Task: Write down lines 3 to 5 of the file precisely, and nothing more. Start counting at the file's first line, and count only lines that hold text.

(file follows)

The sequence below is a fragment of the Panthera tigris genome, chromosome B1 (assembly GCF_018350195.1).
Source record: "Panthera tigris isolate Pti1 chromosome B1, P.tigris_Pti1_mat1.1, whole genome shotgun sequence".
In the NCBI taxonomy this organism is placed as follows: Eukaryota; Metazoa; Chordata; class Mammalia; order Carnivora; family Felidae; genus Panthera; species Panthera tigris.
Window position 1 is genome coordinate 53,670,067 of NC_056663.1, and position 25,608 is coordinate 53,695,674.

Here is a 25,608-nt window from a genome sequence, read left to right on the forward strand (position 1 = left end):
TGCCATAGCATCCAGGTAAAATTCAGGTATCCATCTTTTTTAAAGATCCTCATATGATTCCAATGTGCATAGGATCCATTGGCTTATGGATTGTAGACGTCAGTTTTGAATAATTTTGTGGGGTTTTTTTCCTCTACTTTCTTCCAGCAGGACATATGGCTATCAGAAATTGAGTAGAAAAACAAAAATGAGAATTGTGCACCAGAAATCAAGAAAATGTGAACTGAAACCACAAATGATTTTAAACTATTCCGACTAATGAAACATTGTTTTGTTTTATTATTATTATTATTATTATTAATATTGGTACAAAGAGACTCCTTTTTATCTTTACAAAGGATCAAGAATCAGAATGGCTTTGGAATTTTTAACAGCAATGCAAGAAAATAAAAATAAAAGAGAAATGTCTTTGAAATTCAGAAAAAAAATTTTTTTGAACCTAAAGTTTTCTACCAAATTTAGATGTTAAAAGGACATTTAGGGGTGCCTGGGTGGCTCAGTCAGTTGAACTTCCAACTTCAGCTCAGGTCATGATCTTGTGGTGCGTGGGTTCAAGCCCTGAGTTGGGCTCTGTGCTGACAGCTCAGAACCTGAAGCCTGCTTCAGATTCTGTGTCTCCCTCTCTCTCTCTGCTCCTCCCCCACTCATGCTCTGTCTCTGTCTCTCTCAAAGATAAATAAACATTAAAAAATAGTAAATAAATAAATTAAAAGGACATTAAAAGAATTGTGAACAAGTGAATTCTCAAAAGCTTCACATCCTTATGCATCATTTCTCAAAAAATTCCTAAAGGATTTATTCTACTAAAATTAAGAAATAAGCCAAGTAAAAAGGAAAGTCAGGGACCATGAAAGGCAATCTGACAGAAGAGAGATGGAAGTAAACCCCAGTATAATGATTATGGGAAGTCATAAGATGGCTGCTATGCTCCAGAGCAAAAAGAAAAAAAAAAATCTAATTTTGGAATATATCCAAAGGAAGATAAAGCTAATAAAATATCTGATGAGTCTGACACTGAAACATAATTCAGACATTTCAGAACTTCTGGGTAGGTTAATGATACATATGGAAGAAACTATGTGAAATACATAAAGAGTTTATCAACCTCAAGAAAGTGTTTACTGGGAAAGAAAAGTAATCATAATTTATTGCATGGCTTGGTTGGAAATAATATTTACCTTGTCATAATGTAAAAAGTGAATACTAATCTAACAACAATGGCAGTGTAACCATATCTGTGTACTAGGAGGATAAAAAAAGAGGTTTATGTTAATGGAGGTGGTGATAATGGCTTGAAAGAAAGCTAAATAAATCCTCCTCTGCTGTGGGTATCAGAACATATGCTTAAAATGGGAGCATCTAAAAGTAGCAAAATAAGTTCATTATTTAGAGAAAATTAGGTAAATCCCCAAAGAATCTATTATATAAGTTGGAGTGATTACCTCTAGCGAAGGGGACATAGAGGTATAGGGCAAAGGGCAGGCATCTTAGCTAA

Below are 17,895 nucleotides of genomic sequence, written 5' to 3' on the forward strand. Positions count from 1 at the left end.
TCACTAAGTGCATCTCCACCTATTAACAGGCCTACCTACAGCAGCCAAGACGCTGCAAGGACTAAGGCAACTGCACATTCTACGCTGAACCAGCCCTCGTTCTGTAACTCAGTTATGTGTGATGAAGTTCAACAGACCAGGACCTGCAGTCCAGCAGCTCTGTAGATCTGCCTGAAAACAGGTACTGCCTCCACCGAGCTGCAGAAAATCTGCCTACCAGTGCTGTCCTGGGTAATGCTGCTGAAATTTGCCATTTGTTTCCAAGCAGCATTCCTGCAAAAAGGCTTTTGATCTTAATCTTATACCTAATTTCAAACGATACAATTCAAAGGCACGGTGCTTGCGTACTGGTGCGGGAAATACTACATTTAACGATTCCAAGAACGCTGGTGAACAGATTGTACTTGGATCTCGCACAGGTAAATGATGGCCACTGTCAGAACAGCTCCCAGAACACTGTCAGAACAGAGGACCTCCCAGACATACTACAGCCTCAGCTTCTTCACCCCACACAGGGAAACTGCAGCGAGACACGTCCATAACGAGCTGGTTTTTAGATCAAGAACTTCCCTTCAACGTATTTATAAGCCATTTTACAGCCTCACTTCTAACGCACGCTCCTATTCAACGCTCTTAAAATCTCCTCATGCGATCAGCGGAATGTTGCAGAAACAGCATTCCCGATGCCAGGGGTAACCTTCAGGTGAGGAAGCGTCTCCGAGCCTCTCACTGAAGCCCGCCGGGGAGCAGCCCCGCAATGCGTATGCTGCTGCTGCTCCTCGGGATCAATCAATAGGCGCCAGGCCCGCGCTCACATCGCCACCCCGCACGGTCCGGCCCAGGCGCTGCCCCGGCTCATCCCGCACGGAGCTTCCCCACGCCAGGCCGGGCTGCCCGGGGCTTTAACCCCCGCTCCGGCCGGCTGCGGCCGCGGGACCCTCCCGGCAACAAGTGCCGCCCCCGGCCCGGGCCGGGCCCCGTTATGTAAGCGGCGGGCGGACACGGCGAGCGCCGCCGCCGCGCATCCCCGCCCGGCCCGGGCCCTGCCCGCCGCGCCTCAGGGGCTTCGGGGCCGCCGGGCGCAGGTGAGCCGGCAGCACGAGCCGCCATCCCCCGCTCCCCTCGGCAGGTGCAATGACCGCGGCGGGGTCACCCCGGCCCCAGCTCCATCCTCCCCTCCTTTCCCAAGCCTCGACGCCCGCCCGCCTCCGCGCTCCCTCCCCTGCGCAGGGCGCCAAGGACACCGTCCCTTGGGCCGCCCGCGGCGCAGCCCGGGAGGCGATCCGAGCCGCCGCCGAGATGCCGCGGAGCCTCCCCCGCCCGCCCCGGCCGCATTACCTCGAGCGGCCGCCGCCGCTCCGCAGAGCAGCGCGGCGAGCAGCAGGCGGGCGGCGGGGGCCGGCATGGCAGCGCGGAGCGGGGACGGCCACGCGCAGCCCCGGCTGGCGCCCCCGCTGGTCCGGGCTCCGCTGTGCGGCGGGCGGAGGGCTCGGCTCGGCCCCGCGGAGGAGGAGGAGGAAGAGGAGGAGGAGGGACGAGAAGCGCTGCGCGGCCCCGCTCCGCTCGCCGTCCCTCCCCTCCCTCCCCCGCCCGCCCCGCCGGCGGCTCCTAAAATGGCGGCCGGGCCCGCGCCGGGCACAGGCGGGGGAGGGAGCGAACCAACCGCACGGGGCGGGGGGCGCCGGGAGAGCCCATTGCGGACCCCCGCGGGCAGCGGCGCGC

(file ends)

In the NCBI taxonomy this organism is placed as follows: Eukaryota; Metazoa; Chordata; class Mammalia; order Carnivora; family Felidae; genus Panthera; species Panthera tigris.
Window position 1 is genome coordinate 53,670,067 of NC_056663.1, and position 25,608 is coordinate 53,695,674.

Here is a 25,608-nt window from a genome sequence, read left to right on the forward strand (position 1 = left end):